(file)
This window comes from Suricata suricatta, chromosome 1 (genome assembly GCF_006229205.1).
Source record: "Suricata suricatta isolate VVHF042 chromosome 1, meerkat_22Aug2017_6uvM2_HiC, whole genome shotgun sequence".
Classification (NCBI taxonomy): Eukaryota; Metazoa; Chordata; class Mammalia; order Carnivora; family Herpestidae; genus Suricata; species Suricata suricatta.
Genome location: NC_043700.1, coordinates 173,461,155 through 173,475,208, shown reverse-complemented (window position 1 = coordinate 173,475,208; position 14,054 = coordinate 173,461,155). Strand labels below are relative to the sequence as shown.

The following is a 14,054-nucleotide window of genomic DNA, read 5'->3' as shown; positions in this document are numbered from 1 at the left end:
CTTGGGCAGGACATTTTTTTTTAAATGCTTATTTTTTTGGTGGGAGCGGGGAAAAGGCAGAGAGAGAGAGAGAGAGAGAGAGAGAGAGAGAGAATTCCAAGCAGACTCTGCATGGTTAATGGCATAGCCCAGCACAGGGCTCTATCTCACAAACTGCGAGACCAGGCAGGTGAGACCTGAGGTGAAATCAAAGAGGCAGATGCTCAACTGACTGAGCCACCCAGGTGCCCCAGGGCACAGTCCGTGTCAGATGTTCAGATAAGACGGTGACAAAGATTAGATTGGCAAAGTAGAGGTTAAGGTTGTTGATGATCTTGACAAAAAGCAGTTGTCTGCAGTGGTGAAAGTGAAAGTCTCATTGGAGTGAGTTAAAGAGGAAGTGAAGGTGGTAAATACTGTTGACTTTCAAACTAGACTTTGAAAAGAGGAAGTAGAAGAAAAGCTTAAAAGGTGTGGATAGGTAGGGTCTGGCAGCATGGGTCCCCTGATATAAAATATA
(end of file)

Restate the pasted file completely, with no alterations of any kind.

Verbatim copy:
This window comes from Suricata suricatta, chromosome 1 (genome assembly GCF_006229205.1).
Source record: "Suricata suricatta isolate VVHF042 chromosome 1, meerkat_22Aug2017_6uvM2_HiC, whole genome shotgun sequence".
Classification (NCBI taxonomy): Eukaryota; Metazoa; Chordata; class Mammalia; order Carnivora; family Herpestidae; genus Suricata; species Suricata suricatta.
Genome location: NC_043700.1, coordinates 173,461,155 through 173,475,208, shown reverse-complemented (window position 1 = coordinate 173,475,208; position 14,054 = coordinate 173,461,155). Strand labels below are relative to the sequence as shown.

The following is a 14,054-nucleotide window of genomic DNA, read 5'->3' as shown; positions in this document are numbered from 1 at the left end:
CTTGGGCAGGACATTTTTTTTTAAATGCTTATTTTTTTGGTGGGAGCGGGGAAAAGGCAGAGAGAGAGAGAGAGAGAGAGAGAGAGAGAGAGAATTCCAAGCAGACTCTGCATGGTTAATGGCATAGCCCAGCACAGGGCTCTATCTCACAAACTGCGAGACCAGGCAGGTGAGACCTGAGGTGAAATCAAAGAGGCAGATGCTCAACTGACTGAGCCACCCAGGTGCCCCAGGGCACAGTCCGTGTCAGATGTTCAGATAAGACGGTGACAAAGATTAGATTGGCAAAGTAGAGGTTAAGGTTGTTGATGATCTTGACAAAAAGCAGTTGTCTGCAGTGGTGAAAGTGAAAGTCTCATTGGAGTGAGTTAAAGAGGAAGTGAAGGTGGTAAATACTGTTGACTTTCAAACTAGACTTTGAAAAGAGGAAGTAGAAGAAAAGCTTAAAAGGTGTGGATAGGTAGGGTCTGGCAGCATGGGTCCCCTGATATAAAATATA